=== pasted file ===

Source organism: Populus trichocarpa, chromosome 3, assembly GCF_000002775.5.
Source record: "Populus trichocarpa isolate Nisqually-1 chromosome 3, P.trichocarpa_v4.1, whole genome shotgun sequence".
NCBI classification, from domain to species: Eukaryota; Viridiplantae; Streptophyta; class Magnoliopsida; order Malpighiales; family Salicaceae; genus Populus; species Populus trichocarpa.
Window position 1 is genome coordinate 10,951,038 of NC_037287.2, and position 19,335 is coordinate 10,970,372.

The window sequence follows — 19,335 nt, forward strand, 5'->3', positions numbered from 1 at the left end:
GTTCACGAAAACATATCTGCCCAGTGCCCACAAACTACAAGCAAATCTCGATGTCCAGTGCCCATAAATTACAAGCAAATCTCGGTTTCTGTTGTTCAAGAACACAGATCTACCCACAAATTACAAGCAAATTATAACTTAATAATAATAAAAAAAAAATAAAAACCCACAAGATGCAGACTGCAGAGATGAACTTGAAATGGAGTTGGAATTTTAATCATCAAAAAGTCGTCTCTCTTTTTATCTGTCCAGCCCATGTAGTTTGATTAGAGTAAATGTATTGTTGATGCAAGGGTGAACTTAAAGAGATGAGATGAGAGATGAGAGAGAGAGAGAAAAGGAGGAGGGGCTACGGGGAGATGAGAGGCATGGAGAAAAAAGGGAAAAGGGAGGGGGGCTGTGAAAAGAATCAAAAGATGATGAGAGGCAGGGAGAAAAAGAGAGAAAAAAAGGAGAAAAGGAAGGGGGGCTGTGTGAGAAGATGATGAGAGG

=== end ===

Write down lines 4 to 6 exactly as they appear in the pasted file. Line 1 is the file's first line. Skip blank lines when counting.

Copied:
Window position 1 is genome coordinate 10,951,038 of NC_037287.2, and position 19,335 is coordinate 10,970,372.

The window sequence follows — 19,335 nt, forward strand, 5'->3', positions numbered from 1 at the left end:
GTTCACGAAAACATATCTGCCCAGTGCCCACAAACTACAAGCAAATCTCGATGTCCAGTGCCCATAAATTACAAGCAAATCTCGGTTTCTGTTGTTCAAGAACACAGATCTACCCACAAATTACAAGCAAATTATAACTTAATAATAATAAAAAAAAAATAAAAACCCACAAGATGCAGACTGCAGAGATGAACTTGAAATGGAGTTGGAATTTTAATCATCAAAAAGTCGTCTCTCTTTTTATCTGTCCAGCCCATGTAGTTTGATTAGAGTAAATGTATTGTTGATGCAAGGGTGAACTTAAAGAGATGAGATGAGAGATGAGAGAGAGAGAGAAAAGGAGGAGGGGCTACGGGGAGATGAGAGGCATGGAGAAAAAAGGGAAAAGGGAGGGGGGCTGTGAAAAGAATCAAAAGATGATGAGAGGCAGGGAGAAAAAGAGAGAAAAAAAGGAGAAAAGGAAGGGGGGCTGTGTGAGAAGATGATGAGAGG